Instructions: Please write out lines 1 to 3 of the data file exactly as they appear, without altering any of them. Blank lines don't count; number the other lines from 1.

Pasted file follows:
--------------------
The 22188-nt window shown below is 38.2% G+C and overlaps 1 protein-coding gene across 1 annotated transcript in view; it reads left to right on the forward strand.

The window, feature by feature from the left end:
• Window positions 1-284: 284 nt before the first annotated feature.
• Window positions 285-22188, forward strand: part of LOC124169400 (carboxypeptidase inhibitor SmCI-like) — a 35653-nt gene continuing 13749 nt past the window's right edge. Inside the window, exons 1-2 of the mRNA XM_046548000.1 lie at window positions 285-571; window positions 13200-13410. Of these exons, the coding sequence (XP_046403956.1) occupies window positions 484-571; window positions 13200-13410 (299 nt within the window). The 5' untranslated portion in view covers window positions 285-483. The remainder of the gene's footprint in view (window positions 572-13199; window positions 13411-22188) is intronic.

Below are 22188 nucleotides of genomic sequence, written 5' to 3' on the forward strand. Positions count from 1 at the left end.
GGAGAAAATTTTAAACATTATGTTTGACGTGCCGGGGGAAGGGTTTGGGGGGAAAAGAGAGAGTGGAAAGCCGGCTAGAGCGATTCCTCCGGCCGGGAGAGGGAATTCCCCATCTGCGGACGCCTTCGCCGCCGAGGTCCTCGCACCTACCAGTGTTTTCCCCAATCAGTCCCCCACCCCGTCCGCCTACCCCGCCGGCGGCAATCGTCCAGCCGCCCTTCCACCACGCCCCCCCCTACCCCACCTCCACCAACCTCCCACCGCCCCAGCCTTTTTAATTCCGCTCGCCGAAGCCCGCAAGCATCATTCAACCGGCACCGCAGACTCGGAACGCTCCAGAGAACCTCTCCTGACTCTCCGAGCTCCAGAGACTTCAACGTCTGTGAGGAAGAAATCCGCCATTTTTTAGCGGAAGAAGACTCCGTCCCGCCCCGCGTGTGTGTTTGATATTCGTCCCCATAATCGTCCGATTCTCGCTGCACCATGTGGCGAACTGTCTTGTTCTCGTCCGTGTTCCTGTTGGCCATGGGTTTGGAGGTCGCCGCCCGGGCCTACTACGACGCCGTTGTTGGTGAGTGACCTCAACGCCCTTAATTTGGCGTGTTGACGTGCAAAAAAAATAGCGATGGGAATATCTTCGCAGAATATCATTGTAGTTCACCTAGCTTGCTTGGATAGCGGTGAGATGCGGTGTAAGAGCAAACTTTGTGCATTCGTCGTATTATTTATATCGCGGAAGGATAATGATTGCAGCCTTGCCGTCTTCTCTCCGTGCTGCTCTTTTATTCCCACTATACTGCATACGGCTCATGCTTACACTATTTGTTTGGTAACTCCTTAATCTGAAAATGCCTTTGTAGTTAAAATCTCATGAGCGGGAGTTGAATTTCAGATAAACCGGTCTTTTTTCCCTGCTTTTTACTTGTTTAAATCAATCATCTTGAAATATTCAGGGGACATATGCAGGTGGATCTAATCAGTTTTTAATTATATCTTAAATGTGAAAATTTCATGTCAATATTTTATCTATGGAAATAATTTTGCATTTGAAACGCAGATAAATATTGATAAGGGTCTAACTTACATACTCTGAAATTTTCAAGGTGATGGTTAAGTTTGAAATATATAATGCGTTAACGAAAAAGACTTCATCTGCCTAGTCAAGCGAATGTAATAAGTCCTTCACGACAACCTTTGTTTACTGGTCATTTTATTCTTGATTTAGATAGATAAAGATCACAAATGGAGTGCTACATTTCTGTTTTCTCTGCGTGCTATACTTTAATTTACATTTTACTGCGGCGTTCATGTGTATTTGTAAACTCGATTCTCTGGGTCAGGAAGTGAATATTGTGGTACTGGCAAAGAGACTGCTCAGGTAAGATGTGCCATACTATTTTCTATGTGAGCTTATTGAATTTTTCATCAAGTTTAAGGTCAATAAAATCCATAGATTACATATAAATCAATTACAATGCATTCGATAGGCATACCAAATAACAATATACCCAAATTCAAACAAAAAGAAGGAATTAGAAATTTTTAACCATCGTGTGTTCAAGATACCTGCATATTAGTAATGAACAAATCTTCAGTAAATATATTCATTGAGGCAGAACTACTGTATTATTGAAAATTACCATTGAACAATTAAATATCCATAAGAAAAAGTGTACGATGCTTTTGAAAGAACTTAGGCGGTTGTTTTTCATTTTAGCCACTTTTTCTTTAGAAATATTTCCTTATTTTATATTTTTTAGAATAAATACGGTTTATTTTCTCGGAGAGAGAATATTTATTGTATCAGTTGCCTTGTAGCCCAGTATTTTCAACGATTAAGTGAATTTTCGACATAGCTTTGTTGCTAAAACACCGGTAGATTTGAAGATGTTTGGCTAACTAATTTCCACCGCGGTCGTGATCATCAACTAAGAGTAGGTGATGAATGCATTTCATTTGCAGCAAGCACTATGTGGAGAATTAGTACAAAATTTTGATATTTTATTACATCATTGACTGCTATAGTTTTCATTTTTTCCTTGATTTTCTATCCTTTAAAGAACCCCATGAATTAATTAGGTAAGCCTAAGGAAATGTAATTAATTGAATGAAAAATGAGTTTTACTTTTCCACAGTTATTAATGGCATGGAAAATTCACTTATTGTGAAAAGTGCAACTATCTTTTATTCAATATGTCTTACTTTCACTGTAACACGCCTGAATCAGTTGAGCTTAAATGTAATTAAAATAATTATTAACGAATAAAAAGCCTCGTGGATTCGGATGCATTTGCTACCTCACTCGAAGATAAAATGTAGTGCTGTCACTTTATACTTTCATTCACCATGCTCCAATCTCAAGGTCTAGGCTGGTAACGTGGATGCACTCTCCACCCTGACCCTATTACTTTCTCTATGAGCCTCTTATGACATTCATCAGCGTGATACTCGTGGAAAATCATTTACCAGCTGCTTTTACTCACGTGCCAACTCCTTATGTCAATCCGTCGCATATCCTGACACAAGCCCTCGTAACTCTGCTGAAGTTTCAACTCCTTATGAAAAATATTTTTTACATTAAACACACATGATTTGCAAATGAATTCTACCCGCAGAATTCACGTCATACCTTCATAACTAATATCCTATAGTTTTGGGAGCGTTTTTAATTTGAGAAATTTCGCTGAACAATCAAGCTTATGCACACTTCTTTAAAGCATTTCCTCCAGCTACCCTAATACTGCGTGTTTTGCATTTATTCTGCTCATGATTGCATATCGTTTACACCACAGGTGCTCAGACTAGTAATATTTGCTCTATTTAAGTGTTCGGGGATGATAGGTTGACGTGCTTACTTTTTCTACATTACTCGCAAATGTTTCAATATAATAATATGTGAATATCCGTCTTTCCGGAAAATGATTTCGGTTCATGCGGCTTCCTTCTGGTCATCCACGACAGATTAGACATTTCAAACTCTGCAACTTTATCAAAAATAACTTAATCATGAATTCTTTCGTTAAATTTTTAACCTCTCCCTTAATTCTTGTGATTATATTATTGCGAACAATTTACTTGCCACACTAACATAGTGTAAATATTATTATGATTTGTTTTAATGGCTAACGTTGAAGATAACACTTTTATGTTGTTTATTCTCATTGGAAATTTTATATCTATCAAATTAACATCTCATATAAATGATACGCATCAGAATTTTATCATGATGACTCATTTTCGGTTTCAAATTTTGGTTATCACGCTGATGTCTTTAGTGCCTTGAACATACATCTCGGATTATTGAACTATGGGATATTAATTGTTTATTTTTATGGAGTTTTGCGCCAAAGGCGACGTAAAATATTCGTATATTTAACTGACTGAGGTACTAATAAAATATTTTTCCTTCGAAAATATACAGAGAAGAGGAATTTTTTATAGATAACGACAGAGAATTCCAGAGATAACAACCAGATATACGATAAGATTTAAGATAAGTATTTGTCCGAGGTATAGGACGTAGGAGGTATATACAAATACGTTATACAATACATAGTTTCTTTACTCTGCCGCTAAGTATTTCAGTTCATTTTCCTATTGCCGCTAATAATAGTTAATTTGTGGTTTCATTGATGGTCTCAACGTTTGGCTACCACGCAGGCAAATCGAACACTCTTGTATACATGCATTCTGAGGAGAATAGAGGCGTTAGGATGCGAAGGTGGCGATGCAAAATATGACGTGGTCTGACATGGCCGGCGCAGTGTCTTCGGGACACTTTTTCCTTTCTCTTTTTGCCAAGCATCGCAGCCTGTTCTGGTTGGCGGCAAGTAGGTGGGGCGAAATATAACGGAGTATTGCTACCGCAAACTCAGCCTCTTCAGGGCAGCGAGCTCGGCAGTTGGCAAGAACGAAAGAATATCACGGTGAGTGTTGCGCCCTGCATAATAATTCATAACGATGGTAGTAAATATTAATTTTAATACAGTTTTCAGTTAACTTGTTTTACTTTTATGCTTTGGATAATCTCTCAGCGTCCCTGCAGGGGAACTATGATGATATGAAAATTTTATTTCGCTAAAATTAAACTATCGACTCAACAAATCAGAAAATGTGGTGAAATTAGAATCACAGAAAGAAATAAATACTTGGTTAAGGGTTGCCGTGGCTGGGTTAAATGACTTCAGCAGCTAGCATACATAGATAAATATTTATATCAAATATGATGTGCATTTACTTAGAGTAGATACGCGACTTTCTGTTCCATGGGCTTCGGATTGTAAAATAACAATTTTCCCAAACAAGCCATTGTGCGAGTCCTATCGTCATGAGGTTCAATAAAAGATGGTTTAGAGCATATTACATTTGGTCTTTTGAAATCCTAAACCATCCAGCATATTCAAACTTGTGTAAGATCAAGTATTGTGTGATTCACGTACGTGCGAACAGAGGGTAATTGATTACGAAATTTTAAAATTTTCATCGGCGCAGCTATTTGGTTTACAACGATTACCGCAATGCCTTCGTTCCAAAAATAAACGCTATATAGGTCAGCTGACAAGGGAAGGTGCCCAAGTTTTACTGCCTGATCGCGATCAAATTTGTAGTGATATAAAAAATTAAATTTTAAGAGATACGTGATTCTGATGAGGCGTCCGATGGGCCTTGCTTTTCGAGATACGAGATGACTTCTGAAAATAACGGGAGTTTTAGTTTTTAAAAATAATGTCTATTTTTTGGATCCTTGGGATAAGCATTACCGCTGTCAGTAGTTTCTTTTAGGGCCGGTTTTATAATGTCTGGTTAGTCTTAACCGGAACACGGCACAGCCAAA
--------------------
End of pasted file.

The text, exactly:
The 22188-nt window shown below is 38.2% G+C and overlaps 1 protein-coding gene across 1 annotated transcript in view; it reads left to right on the forward strand.

The window, feature by feature from the left end:
• Window positions 1-284: 284 nt before the first annotated feature.